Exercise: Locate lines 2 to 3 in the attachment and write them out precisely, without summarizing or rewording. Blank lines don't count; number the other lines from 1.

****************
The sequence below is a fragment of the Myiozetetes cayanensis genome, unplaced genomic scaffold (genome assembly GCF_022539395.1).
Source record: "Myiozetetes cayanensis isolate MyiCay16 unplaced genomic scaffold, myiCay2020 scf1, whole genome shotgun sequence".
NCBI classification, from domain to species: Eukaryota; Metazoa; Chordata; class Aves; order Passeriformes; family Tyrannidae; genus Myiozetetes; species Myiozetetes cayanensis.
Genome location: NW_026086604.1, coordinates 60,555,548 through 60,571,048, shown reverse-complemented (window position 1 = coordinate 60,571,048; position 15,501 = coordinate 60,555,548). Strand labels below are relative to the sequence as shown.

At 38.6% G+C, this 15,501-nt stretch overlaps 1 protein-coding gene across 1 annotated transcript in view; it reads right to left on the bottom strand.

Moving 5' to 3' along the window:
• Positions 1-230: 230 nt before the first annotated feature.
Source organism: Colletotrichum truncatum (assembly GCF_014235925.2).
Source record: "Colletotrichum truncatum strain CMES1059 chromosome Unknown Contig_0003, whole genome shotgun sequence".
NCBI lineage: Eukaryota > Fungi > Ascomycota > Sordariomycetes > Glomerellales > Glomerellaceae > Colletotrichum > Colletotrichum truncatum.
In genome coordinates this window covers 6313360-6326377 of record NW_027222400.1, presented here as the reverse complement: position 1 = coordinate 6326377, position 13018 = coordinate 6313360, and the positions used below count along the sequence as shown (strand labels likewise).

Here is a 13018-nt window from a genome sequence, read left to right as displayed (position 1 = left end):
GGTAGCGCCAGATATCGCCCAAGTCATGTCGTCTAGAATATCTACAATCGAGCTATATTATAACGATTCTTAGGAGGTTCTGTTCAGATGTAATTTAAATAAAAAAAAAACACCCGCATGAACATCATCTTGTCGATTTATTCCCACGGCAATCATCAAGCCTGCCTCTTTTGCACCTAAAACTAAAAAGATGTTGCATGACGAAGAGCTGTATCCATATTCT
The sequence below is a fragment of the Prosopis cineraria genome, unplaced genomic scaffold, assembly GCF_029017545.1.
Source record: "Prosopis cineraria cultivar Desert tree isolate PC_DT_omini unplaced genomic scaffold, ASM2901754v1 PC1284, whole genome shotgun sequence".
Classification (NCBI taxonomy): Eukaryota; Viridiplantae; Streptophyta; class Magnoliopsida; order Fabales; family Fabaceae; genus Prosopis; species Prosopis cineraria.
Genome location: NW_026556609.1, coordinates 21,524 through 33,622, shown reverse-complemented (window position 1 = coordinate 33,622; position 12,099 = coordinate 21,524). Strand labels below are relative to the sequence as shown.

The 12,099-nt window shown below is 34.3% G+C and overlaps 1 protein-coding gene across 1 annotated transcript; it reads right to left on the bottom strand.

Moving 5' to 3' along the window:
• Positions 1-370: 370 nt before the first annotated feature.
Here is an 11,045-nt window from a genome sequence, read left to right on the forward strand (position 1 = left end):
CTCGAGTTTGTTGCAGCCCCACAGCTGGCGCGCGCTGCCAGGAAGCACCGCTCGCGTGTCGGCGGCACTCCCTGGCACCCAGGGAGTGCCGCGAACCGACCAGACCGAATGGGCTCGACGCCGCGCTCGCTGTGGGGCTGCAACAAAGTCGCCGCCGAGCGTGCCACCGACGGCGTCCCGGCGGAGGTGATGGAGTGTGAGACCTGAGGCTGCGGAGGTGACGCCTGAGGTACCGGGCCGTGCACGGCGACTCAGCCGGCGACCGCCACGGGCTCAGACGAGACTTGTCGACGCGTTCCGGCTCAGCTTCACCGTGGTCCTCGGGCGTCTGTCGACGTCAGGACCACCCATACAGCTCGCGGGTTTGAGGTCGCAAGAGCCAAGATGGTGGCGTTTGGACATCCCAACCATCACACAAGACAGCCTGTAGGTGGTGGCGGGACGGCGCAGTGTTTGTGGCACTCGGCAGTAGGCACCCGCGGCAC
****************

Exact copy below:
Source record: "Myiozetetes cayanensis isolate MyiCay16 unplaced genomic scaffold, myiCay2020 scf1, whole genome shotgun sequence".
NCBI classification, from domain to species: Eukaryota; Metazoa; Chordata; class Aves; order Passeriformes; family Tyrannidae; genus Myiozetetes; species Myiozetetes cayanensis.